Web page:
DO take a hard, close look at the supply chain you are selling into. If you are enabling driving-assistance features in conventional cars, then understand the nature of the existing automotive supply chain, which has traditionally been a meat grinder for startups. What makes your company unique/special in a sense that it will grow/thrive in a market startups have gone to die?

If you are building technology for robo-cars, how easily does your technology plug into the systems that are being built, predominantly at startups or R&D groups at big companies? My guess: It won’t be easy. Get to know your customers EARLY before you start building technology. Avoid pursuing a product that has to be redesigned for every customer, which, unfortunately, isn’t conducive to a rapidly growing venture.

Image: Bryce Durbin/TechCrunch

Human-machine interfaces

Controlling machines through our minds, or controlling minds through machines has been left to the realm of science fiction. More recently, scientists have been leveraging modern AI tools to take a deeper look into our minds, toward potentially curing disease and building tomorrow’s interfaces with machines.

DON’T try to build machines that can be controlled by our minds, or mind-controllers (scary). We are born with an incredibly sophisticated brain-machine interface: our bodies. We have been able to speak, sing, dance, draw, write, create music and tell stories probably before the invention of the wheel. An Emoji that can be encoded with 4 bits, perhaps drawn in the dirt with a stick, can probably better communicate emotions better than the very best headsets powered by sophisticated deep learning. Finally, our wideband senses of sight, sound, hearing, smell and touch, coupled to our intuition, already serves as a superhighway into our brains.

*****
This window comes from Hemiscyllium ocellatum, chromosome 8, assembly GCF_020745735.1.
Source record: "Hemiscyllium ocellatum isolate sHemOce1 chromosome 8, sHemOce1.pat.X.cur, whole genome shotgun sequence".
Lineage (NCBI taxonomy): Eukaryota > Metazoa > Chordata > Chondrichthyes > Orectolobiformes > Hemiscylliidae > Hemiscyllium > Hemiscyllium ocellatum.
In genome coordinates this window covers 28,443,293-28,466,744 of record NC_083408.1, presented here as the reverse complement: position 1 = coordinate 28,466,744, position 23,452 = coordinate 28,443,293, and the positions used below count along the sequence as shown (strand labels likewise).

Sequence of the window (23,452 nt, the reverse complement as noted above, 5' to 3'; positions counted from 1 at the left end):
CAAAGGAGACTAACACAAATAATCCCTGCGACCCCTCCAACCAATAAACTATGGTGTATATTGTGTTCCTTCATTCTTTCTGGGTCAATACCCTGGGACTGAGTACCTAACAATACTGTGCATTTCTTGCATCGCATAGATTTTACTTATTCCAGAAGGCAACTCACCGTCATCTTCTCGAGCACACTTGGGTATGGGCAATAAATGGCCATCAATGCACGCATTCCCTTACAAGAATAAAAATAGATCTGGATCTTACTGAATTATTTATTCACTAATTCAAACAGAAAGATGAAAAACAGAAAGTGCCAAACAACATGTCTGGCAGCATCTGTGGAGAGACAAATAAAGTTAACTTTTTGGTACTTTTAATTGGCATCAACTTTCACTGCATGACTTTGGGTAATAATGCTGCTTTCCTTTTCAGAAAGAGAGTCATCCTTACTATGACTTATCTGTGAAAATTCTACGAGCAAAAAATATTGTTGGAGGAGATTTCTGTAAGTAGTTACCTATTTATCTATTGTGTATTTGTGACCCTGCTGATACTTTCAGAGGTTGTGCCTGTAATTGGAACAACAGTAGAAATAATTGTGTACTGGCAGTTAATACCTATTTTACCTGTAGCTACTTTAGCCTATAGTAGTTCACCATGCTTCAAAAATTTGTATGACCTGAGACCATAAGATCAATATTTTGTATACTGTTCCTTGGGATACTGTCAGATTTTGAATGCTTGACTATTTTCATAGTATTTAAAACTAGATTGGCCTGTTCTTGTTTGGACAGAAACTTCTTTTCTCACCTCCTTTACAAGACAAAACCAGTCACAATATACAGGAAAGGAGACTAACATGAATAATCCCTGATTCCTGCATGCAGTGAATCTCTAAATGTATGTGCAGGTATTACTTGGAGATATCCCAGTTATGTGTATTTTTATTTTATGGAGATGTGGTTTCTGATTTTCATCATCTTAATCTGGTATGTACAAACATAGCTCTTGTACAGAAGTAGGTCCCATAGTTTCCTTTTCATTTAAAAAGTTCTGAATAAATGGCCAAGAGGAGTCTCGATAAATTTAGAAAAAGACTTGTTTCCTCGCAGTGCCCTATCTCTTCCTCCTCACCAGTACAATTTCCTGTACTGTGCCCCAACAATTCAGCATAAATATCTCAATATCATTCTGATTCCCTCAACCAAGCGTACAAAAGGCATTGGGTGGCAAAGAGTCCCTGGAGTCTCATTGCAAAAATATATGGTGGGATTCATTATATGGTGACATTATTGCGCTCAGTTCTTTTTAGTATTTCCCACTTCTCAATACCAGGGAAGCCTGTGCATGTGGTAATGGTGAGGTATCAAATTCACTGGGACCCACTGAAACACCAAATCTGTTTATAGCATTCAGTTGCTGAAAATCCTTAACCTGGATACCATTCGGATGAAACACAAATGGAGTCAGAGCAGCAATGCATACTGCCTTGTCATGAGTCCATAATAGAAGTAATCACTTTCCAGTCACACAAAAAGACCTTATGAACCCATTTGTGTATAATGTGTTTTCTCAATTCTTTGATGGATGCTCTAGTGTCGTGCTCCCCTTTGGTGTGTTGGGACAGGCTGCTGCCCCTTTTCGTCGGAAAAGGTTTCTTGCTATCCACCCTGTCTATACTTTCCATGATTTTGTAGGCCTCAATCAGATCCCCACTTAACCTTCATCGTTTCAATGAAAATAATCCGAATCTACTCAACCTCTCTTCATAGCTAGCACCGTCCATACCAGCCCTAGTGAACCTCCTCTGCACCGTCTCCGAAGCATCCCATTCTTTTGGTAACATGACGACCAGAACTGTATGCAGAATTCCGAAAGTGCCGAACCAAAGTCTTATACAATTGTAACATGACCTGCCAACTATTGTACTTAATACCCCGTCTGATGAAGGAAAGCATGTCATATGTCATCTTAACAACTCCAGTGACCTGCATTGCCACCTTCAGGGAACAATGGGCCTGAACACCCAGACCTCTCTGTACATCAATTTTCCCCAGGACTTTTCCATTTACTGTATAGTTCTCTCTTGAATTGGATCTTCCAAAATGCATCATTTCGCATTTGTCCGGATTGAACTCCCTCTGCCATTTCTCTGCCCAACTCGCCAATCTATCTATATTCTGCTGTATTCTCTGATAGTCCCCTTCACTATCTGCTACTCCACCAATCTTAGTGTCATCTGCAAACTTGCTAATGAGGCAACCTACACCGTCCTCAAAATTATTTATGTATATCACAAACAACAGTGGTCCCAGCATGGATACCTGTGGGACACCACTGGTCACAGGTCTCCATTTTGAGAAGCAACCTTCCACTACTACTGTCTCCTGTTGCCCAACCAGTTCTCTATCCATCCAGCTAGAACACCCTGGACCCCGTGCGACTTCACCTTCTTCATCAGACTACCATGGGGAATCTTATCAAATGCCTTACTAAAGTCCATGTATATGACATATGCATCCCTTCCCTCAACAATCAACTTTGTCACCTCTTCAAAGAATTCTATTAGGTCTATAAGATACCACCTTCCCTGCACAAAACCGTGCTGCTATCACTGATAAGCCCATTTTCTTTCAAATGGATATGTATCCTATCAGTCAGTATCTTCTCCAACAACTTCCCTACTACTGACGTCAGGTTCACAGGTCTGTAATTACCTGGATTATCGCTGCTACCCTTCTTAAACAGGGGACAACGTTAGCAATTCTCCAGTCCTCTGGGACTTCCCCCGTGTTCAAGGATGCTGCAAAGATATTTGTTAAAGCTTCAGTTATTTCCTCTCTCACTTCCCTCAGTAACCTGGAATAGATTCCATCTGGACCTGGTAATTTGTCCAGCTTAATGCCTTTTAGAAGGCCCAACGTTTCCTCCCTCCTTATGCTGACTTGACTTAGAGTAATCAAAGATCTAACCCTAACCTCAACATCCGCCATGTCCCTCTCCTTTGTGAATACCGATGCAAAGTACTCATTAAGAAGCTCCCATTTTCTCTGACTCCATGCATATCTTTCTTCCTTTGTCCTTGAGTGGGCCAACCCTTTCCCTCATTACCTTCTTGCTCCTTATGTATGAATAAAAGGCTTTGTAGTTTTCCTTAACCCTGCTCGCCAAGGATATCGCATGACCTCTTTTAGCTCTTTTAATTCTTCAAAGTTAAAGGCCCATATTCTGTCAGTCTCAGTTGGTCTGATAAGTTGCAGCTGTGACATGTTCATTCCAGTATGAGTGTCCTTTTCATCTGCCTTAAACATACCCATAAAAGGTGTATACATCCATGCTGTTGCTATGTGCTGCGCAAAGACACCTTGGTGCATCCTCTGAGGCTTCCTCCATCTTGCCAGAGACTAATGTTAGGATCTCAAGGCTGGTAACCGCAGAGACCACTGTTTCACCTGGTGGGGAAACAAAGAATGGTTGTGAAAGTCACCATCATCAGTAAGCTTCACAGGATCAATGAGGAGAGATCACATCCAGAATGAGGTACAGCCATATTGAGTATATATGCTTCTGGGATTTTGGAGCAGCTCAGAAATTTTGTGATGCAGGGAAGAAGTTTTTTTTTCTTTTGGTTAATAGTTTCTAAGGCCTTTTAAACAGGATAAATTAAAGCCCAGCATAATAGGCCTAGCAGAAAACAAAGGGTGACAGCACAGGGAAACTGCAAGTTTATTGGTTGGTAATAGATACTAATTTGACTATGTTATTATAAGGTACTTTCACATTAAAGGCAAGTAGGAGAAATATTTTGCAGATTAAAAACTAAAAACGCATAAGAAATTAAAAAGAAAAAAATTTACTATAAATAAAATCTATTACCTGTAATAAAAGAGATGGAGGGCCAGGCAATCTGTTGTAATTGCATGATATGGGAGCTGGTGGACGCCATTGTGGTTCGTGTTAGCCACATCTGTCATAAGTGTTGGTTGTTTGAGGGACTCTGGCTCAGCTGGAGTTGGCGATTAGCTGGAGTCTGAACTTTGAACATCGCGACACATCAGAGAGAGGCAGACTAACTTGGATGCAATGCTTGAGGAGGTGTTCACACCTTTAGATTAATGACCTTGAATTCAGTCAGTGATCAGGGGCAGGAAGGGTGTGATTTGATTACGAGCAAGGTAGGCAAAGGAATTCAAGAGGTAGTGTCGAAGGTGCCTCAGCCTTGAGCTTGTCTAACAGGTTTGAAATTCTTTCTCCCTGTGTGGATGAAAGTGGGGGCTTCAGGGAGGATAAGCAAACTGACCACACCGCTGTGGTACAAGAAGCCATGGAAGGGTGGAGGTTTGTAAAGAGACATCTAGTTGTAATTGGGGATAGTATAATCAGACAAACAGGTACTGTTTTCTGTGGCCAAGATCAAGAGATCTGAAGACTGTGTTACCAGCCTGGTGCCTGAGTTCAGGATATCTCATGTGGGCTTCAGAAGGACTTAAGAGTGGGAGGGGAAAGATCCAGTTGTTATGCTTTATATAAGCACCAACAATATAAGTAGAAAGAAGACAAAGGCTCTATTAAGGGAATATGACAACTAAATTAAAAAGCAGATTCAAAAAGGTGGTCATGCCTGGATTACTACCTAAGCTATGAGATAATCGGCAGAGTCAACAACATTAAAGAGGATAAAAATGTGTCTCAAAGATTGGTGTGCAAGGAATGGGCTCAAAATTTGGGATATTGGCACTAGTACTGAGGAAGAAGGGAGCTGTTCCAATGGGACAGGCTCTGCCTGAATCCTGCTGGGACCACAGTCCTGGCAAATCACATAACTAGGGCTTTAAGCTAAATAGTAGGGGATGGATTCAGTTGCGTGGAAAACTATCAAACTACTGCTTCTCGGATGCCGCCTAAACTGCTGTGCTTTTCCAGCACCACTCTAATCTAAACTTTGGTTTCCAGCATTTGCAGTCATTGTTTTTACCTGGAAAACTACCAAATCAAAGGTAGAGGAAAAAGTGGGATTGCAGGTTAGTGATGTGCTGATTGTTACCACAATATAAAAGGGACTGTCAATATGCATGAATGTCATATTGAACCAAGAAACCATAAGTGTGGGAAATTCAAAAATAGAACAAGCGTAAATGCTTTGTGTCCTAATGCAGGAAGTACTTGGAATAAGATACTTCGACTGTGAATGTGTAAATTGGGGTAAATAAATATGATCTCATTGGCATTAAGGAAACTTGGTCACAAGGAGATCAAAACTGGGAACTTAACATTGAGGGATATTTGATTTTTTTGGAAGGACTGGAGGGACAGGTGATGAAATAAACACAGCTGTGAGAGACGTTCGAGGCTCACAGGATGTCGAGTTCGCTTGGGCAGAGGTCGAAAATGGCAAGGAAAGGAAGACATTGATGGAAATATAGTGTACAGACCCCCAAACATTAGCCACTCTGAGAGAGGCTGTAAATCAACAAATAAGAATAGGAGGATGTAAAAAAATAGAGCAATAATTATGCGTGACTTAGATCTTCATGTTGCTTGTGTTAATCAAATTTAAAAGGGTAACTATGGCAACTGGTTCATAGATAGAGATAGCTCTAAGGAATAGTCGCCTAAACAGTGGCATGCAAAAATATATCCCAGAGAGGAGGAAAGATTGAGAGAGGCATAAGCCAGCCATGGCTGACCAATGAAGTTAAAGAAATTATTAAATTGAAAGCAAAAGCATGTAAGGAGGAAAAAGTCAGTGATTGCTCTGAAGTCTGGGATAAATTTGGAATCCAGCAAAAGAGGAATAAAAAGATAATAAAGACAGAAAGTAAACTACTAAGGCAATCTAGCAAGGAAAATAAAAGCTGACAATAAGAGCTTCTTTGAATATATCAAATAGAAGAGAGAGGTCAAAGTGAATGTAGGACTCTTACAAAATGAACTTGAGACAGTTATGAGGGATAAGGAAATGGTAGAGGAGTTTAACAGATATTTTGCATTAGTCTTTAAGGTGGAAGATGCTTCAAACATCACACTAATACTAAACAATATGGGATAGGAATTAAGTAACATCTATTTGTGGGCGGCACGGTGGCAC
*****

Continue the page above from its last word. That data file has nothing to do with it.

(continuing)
DO work with the rich, existing input/output system of our bodies to invent unforgettable experiences. Does this advice sound familiar? Yes, similar to what AR/VR founders should do. The joystick was a critical aid for Atari’s success, but it was Pac-Man and Pong that compelled arcade gamers to pump machines with quarters and parents to part with more than $800 (inflation-adjusted) for an Atari 2600 console.

Can a brain interface, coupled with sight, sound and smell, and perhaps trained by an individual’s history, deliver an unforgettable experience? Is there a combination of stimuli, generated by artificial neural nets tailored to a unique individual, that will lead to a sensual experience like no other?

Image: Bryce Durbin/TechCrunch


Our educational system is ripe for disruption. We’ve seen edX and Coursera bring the world’s best educators to every corner of the planet, and there is still plenty of room for innovation.